Driving organisational transformation

Becoming a net zero business

Businesses wishing to achieve a net zero end-goal require significant organisational transformation. To effectively respond to the complexities of climate change and the net zero transition, the fundamental purpose, value, practices and functioning of organisations need to change.

Context, purpose and values


The world has always been unpredictable, but with increasing complexity and interconnectivity, issues like climate change, natural resource depletion and growing inequality have created a progressively more challenging environment in which businesses have to operate. The VUCA concept was introduced to describe the world becoming more volatile, uncertain, complex and ambiguous. While the term originally stems from a military context in the 1980s, it is now used to describe the challenges and impact changing environments have on businesses and society (Schick, Hobson & Ibisch, 2017).

The four elements of a VUCA world are:

  1. Volatility: Volatility occurs when businesses face unexpected or unstable factors and in some cases these may be of unknown duration. For instance, prices of raw materials on which a company depends may fluctuate following extreme weather conditions in parts of their supply chain.
  2. Uncertainty: The measure of uncertainty is the extent to which the future can be predicted. For example, even with the best scientific analysis, it is difficult to fully comprehend how exactly climate change will impact society.
  3. Complexity: Complexity refers to the number of interconnected parts and variables that need to be considered. The greater the interconnection between the parts, the more complex the world. For example, huge multinational companies operating interdependent chains of suppliers and contractors across the world increases complexity.
  4. Ambiguity: Ambiguity is a lack of clarity around how to interpret information or circumstances, usually occurring when information is incomplete, contradictory or inaccurate. For example, digital technology is disrupting global media systems and impacting how citizens perceive scientific data and differentiate between the truth and misinformation.

(Kraaijenbrink, 2018; Bennet & Lemoine, 2014)

Operating in a VUCA context poses risks to business, while simultaneously, challenges like climate change affect the stability and wellbeing of society. “The slow pace and reactive nature of regulation means that society cannot rely solely on governments and policymakers to effectively navigate these challenges” (CISL, 2018:1). Increasingly, public expectations have shifted, and businesses are expected to take responsibility for addressing issues like climate change in their own operations and supply chains (CISL, 2018). The commercial pressures to manage the impacts and dependencies relating to climate change (eg carbon emissions and vulnerable supply chains) are growing. These require more radical innovative strategies to achieve a transition from business as usual towards a more resilient net zero business.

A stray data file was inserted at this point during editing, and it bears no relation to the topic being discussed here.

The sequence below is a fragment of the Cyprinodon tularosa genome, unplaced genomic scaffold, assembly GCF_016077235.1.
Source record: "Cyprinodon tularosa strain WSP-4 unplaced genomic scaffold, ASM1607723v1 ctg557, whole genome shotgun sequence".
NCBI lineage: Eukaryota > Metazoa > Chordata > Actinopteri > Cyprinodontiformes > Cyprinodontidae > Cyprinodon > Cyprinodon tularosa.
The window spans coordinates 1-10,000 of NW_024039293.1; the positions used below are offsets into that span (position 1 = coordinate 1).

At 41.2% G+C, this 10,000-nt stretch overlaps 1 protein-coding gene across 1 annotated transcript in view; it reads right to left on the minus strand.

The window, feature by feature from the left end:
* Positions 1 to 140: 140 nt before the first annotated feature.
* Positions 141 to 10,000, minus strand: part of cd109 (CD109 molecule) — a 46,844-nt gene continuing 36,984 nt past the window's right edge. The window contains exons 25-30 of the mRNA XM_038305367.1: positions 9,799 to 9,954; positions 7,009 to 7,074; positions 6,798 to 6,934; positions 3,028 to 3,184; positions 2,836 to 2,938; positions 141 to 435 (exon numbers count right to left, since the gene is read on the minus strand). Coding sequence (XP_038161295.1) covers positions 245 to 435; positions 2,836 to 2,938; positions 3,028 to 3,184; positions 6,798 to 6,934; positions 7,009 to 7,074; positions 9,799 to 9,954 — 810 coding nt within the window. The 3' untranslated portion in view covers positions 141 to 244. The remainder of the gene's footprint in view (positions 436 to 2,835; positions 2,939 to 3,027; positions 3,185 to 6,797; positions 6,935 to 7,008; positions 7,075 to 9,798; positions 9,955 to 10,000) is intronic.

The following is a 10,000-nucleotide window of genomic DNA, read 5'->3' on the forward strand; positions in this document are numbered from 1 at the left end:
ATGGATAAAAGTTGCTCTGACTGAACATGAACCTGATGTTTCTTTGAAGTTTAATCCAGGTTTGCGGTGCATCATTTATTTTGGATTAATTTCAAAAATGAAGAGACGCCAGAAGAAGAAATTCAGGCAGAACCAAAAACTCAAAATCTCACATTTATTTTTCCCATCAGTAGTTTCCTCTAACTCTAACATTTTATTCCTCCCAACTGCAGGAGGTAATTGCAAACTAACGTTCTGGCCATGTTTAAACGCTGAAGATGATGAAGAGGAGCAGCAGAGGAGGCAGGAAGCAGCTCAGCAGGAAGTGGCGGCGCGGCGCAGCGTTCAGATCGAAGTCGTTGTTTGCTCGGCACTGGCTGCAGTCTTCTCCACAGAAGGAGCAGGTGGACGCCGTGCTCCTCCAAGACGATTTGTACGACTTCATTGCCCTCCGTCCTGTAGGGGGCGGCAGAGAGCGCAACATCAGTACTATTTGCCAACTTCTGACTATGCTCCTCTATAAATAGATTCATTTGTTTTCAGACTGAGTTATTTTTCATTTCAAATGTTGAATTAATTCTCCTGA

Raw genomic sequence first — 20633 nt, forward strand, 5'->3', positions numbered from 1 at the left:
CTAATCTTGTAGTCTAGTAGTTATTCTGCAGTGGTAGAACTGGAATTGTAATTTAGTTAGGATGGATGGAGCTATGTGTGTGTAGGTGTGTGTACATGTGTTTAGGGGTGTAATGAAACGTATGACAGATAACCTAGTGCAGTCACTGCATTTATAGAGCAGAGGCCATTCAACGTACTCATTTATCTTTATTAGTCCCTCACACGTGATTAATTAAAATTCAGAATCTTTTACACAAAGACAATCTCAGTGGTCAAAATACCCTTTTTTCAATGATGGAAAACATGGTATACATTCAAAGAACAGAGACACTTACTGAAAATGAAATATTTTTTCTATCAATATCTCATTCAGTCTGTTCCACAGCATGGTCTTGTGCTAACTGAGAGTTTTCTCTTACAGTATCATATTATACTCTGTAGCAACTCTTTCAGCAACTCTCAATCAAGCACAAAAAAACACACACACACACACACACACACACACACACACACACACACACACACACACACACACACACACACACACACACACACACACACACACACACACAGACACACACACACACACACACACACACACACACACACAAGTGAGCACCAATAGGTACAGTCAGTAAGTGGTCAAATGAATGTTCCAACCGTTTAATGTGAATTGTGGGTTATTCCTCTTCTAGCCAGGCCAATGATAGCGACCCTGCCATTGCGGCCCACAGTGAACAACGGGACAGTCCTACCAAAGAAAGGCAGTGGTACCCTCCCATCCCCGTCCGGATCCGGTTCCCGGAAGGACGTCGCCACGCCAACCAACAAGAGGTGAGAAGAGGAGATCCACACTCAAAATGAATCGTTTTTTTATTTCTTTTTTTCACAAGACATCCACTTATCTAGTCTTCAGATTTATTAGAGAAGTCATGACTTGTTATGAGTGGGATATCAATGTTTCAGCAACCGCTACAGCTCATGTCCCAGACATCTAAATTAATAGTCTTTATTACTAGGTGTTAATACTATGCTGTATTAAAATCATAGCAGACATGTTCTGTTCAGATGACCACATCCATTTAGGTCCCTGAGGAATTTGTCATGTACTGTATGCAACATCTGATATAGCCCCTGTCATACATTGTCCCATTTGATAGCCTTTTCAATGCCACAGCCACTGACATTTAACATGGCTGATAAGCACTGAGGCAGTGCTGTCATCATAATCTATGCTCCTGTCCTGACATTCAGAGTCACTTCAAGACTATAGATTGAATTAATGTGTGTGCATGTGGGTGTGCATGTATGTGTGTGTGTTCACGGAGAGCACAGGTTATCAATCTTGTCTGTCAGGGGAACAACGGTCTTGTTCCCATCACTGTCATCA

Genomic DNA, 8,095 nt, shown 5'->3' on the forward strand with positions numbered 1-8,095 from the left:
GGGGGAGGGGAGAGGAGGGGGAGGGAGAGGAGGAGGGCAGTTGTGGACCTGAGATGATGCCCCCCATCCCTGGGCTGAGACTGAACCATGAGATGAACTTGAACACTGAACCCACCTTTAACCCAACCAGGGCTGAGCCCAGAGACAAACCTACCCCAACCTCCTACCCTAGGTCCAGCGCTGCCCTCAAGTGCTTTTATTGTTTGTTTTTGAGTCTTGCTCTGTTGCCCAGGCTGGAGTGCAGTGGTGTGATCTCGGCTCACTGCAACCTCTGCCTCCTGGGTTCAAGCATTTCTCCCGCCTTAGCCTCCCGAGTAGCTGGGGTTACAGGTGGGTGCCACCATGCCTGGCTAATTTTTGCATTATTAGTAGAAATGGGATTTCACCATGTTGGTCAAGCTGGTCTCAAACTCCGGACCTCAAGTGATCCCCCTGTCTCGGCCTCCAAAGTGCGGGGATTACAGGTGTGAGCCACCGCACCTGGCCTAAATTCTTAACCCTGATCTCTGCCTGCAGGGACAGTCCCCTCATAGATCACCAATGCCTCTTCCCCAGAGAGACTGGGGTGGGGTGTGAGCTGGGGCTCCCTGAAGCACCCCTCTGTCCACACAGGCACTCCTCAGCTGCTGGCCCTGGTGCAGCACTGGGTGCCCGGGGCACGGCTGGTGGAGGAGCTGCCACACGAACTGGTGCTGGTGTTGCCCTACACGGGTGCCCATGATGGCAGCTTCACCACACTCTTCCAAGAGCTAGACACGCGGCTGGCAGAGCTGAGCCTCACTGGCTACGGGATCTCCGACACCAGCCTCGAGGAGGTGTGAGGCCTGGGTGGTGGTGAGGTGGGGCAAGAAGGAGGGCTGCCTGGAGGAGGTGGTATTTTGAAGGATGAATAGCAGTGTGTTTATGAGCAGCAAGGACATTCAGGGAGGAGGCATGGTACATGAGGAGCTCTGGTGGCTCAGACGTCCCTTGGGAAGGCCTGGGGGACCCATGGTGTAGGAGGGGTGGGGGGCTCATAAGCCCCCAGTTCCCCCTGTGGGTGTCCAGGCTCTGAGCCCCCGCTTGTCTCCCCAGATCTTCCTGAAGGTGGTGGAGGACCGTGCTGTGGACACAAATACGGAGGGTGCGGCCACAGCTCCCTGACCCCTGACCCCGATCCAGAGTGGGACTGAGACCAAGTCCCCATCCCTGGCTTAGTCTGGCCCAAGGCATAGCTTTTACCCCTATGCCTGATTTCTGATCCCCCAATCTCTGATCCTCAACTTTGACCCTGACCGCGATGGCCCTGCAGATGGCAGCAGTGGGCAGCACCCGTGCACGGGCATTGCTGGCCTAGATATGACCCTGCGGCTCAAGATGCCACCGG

Facing systemic challenges from climate change presents an opportunity for companies to align their corporate purpose and strategy with a transition to net zero. Doing so can provide clarity and meaning when navigating complexity, managing risk and capitalising on new opportunities. A company can also attract and motivate stakeholders, empower employees and drive innovation by expressing its positive contribution to society (CISL, 2019). Purpose explains why an organisation does what it does, and helps stakeholders understand the business’s role, actions and priorities as well as the relevance of its products. 

Purpose can also affect how leadership and power is used to lead and direct the company towards a net zero future. Leaders can promote collective efforts that then align that purpose to the practical realities of operations and highlight why actions towards net zero are important (CISL, 2019).

In any context, adapting a company’s strategy to its external environment can identify potential new markets and needs. Because the economic landscape is changing so rapidly and fundamentally as a result of climate change, aligning a company’s purpose and strategy with underlying trends and expectations has become a prerequisite for continued success and even survival.


An important element of organisational transformation is redefining value. When incorporating social and environmental value into a traditional approach, where the focus is on maximising financial value alone, we apply a different set of metrics to define value. This can be applied to current business models and approaches as well as a company’s value chain from supplier to customer by identifying where value is currently being created or destroyed. It is essential to identify how a new net zero strategy could maximise value creation.

Much of this value creation requires a systemic approach. For example, reducing carbon emissions at one stage of the value chain will require cooperation between a range of stakeholders in other organisations, and any action taken will have an impact on other elements in the wider system. As discussed in Module 6, circularity is one “systemic approach to economic development designed to benefit businesses, society, and the environment. In contrast to the “take-make-waste” linear model, a circular economy is regenerative by design and aims to gradually decouple growth from the consumption of finite resources” and carbon emissions (Ellen MacArthur Foundation, n.d.).